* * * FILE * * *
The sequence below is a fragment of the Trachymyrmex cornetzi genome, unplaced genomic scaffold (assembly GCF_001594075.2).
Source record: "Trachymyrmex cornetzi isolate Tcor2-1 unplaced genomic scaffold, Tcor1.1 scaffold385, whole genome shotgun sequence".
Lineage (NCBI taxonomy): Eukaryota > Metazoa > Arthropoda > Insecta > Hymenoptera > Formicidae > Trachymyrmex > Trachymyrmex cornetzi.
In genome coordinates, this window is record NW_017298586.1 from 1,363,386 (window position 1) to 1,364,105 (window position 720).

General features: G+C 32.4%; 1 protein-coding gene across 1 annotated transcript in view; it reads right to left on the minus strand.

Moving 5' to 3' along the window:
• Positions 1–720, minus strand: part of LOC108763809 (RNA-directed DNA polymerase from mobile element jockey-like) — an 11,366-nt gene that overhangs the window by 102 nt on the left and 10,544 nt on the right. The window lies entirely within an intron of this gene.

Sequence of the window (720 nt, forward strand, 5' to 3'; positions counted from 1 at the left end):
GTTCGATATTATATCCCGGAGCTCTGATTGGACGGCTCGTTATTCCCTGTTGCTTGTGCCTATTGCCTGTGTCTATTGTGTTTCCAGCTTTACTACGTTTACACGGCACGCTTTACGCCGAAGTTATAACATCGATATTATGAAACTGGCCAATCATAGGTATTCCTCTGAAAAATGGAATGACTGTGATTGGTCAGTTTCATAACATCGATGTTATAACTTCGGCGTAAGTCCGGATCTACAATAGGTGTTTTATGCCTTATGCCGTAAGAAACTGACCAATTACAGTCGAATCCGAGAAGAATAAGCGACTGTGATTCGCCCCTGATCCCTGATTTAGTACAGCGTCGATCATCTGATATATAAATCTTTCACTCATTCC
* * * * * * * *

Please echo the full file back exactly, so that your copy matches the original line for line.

The sequence below is a fragment of the Trachymyrmex cornetzi genome, unplaced genomic scaffold (assembly GCF_001594075.2).
Source record: "Trachymyrmex cornetzi isolate Tcor2-1 unplaced genomic scaffold, Tcor1.1 scaffold385, whole genome shotgun sequence".
Lineage (NCBI taxonomy): Eukaryota > Metazoa > Arthropoda > Insecta > Hymenoptera > Formicidae > Trachymyrmex > Trachymyrmex cornetzi.
In genome coordinates, this window is record NW_017298586.1 from 1,363,386 (window position 1) to 1,364,105 (window position 720).

General features: G+C 32.4%; 1 protein-coding gene across 1 annotated transcript in view; it reads right to left on the minus strand.

Moving 5' to 3' along the window:
• Positions 1–720, minus strand: part of LOC108763809 (RNA-directed DNA polymerase from mobile element jockey-like) — an 11,366-nt gene that overhangs the window by 102 nt on the left and 10,544 nt on the right. The window lies entirely within an intron of this gene.

Sequence of the window (720 nt, forward strand, 5' to 3'; positions counted from 1 at the left end):
GTTCGATATTATATCCCGGAGCTCTGATTGGACGGCTCGTTATTCCCTGTTGCTTGTGCCTATTGCCTGTGTCTATTGTGTTTCCAGCTTTACTACGTTTACACGGCACGCTTTACGCCGAAGTTATAACATCGATATTATGAAACTGGCCAATCATAGGTATTCCTCTGAAAAATGGAATGACTGTGATTGGTCAGTTTCATAACATCGATGTTATAACTTCGGCGTAAGTCCGGATCTACAATAGGTGTTTTATGCCTTATGCCGTAAGAAACTGACCAATTACAGTCGAATCCGAGAAGAATAAGCGACTGTGATTCGCCCCTGATCCCTGATTTAGTACAGCGTCGATCATCTGATATATAAATCTTTCACTCATTCC